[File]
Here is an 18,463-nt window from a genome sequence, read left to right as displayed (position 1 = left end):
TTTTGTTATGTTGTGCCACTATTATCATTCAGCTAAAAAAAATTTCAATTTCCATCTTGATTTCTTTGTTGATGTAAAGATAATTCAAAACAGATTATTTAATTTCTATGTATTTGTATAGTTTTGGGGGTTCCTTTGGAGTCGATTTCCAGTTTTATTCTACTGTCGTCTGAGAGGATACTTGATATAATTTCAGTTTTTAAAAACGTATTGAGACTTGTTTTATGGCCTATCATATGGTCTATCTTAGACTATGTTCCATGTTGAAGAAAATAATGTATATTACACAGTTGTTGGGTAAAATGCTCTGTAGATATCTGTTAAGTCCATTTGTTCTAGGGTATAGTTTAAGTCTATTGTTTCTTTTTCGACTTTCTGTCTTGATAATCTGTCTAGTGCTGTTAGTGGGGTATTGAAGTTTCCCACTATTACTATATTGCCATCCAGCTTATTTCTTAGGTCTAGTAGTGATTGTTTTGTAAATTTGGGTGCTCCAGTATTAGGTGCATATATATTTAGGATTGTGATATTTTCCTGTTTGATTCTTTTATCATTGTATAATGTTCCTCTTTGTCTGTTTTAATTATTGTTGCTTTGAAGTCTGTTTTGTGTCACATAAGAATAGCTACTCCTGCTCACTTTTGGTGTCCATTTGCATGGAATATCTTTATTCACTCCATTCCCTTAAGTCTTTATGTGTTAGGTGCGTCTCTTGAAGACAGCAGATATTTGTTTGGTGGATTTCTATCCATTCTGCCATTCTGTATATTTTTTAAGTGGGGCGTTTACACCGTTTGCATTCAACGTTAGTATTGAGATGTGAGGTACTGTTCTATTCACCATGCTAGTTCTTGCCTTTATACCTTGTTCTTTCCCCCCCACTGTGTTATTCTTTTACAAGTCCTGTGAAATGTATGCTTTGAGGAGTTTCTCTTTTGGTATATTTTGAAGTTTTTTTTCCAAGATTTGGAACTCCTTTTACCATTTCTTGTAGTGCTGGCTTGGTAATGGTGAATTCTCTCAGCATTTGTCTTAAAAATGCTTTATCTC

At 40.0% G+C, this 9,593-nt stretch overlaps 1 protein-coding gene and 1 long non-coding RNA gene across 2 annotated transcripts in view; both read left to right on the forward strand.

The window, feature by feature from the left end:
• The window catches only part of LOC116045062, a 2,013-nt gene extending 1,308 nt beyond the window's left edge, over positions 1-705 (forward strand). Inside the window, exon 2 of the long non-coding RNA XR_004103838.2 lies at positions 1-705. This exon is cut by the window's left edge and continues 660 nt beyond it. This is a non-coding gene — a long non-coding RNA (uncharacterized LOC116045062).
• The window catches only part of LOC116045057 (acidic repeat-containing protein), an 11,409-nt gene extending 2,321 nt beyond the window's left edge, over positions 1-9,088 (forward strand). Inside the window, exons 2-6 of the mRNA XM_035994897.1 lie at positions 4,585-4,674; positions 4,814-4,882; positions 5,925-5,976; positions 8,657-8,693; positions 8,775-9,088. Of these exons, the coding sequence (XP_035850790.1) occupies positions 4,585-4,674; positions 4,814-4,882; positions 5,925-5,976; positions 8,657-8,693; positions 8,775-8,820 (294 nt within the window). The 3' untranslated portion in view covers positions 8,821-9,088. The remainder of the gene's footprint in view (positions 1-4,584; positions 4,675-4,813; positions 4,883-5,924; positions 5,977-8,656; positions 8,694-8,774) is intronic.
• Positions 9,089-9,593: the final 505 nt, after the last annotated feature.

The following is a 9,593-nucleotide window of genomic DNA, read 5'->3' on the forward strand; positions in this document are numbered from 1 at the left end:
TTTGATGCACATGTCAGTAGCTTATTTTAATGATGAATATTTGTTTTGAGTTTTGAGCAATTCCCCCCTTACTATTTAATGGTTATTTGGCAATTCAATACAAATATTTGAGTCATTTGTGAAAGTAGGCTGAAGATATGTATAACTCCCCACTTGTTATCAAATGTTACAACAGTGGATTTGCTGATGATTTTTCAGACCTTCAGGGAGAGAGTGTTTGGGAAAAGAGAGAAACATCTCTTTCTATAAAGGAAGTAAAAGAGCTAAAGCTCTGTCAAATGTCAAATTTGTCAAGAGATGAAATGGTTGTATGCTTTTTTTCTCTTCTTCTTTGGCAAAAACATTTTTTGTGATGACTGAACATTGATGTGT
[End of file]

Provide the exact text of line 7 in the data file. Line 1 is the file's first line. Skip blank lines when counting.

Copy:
• Positions 9,089-9,593: the final 505 nt, after the last annotated feature.